After twenty years of backpacking and hiking I think I’ve grown a bit soft. I’ve become a fair weather hiker. If the clouds swallow the mountains I don’t feel much pull to head into the backcountry, to endure rain. Once you’ve seen the inside of one cloud there really isn’t a need to look into another. However, one cannot sit around home falling into a depression because the sun refuses to shine. We resigned ourselves to the reality that the Yukon summer this year is a rainy one and that to hike this summer is to endure the wet. We traded backpacks for daypacks and spent the week day hiking one mountain ridge after another along the South Klondike Highway between Carcross and Skagway in the rain and clouds. After each bone chillingly wet day of hiking we returned to the coziness of our little red wagon (a ’93 Corolla wagon). It was a good combination of mountain adventure and comfort (if you are happy enough sleeping in the back of a wagon).
We hiked among the mountains, not up them. The peaks were cloaked in thick cloud but the alpine was brilliant despite the lack of sunshine. With all this relentless rain the wildflowers are bursting. As we climbed up into the mountains the smell of the land changed: alder and moss in the forest, devils club and valerian further along. Just before the alpine it was the alpine fir that slowed our pace, one of my favourite tree to pause before, rub its needles in the palm of my hands, to inhale its essence. In the alpine the mountain heather speckled the green alpine with its white blossoms. There is no way to describe the scents. Periodically the clouds would part, revealing mountain peaks blanketed with fresh snow. We used the snow to our advantage, to descend from rocky ridge tops back to the green alpine valleys below.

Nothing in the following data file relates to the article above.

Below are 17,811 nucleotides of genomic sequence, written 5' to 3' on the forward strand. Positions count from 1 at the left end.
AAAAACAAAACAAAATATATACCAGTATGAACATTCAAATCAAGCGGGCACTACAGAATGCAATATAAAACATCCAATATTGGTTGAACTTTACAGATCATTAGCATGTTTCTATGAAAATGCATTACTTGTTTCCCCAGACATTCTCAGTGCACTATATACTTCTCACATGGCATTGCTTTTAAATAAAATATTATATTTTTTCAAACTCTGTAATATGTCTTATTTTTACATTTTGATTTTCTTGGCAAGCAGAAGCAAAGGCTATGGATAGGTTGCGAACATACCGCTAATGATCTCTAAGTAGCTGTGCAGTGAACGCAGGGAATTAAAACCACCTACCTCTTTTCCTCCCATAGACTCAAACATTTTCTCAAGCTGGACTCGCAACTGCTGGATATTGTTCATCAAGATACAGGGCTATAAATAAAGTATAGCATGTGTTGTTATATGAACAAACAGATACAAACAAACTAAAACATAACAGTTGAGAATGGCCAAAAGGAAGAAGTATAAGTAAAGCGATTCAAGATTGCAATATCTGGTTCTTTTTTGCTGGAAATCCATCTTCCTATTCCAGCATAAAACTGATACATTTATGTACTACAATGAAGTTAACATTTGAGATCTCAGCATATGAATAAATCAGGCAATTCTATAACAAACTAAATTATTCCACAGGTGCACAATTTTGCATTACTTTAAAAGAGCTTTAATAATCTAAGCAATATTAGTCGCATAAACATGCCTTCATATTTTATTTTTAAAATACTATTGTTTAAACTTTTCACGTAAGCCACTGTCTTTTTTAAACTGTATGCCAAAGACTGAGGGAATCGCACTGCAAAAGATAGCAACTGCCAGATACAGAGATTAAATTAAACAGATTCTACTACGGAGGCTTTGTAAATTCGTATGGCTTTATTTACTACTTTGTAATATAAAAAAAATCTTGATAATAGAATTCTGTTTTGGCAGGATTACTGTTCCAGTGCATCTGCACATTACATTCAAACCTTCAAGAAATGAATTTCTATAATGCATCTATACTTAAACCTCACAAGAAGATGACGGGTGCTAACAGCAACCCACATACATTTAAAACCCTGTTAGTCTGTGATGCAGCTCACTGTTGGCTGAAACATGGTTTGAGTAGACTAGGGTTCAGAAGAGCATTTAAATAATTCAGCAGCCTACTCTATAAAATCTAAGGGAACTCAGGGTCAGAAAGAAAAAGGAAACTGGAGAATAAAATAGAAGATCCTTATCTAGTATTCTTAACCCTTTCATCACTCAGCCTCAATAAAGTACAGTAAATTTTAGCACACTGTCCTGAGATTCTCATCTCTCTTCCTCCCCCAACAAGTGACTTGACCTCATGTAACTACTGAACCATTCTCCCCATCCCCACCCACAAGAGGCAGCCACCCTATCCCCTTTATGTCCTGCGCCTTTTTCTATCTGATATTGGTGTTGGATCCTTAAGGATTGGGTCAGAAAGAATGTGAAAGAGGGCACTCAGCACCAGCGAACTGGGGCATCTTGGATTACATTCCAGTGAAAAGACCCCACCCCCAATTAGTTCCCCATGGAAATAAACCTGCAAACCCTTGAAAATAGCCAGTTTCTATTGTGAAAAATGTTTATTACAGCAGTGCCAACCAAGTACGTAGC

We spent the week following moose and wolf tracks through forests and up near craggy summits mountain goat paths guided us until their agility inevitably took them places we could not follow. When we could no longer follow we fell onto our backs in the wildflowers to watch the mountain goats maneuver terrain with an ability we will never possess.
Despite the gloominess of the weather our depression lifted, replaced with awe. No matter how much time we spend wandering the mountains, looking at flowers, listening to birds, we never get our fill. Fortunately we live in the Yukon and do not have to wander far from town to find wilderness, to fill our lives with unstructured adventure.